Shalom and Merry Meet everybody,
Back home in Austria – which at the moment is covered in snow just like you’d find it on postcards – for the holidays I’ve had little time for my blog, however found a beautiful poem at A Few Stitches Short which I’d like to post for you:
At Christmas time I believe the things that children do.
I believe with English children that holly placed in windows will protect our homes from evil.
I believe with Swiss children that the touch of edelweiss will charm a person with love.I believe with Italian children that La Befana is not an ugly doll but a good fairy who will gladden the heart of all.
I believe with Greek children that coins concealed in freshly baked loaves of bread will bring good luck to anyone who finds them.
I believe with German children that the sight of a Christmas tree will lessen hostility among adults.
I believe with French children that lentils soaked and planted in a bowl will rekindle life in people who have lost hope.
I believe with Dutch children that the horse Sleipner will fly through the sky and fill the earth with joy.
I believe with Swedish children that Jultomte will come and deliver gifts to the poor as well as to the rich.
I believe with Finnish children that parties held on St.Stephen’s Day will erase sorrow.
I believe with Danish children that the music of a band playing from a church tower will strengthen humankind.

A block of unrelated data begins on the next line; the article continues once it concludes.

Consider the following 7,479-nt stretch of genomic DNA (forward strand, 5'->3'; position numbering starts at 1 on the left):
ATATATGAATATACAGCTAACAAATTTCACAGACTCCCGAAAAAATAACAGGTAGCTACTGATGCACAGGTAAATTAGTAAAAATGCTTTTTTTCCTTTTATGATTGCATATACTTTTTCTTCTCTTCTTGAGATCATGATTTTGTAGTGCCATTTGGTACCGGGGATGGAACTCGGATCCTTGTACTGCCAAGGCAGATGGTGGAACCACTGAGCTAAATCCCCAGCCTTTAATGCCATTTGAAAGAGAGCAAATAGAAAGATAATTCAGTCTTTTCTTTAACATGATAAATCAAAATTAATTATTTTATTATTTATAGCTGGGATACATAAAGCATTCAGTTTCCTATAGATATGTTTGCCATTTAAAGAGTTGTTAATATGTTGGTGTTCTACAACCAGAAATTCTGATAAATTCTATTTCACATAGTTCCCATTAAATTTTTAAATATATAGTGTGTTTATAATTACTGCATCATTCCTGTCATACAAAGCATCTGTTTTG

I believe with Bulgarian children that sparks from a Christmas log will create warmth in human souls.
I believe with American children that the sending of Christmas cards will build friendships.I believe with all children that there will be peace on earth.
– Daniel Roselle
Here in Austria, by the by, children believe in the Christkind, the “Christ Child”, basically a special child angel of Christmas who rides a sleigh laden with gifts all the way to people’s homes. Before Christmas children would write lists of wishes to the Christkind. In Upper Austria there even is a place called Christkindl where children can send those lists of wishes to. Also people would send their holiday wishes there so they got a post stamp saying “Christkindl” before being relayed to their recipient by the post office. I remember my family used to have small wooden dolls featuring the Christkind as christmas tree adornments, which would feature it on its sleigh as well as on skies and always wearing those cute red-white woolen hats.
Media and advertisement companies have been trying to replace the local custom of the Christkind with the globalized Coca-Cola version of Santa Clause for some years now, but it seems to me that the harder they try to get rid of the Christkind the more stubborn the people of Austria grow holding on to it. There are groups on Facebook, there are stickers … there’s just all you’d need for a decent rally. It’s an important part of our identity and childhood memories, after all. No matter where life or religious perspectives led us – as far as I am concerned.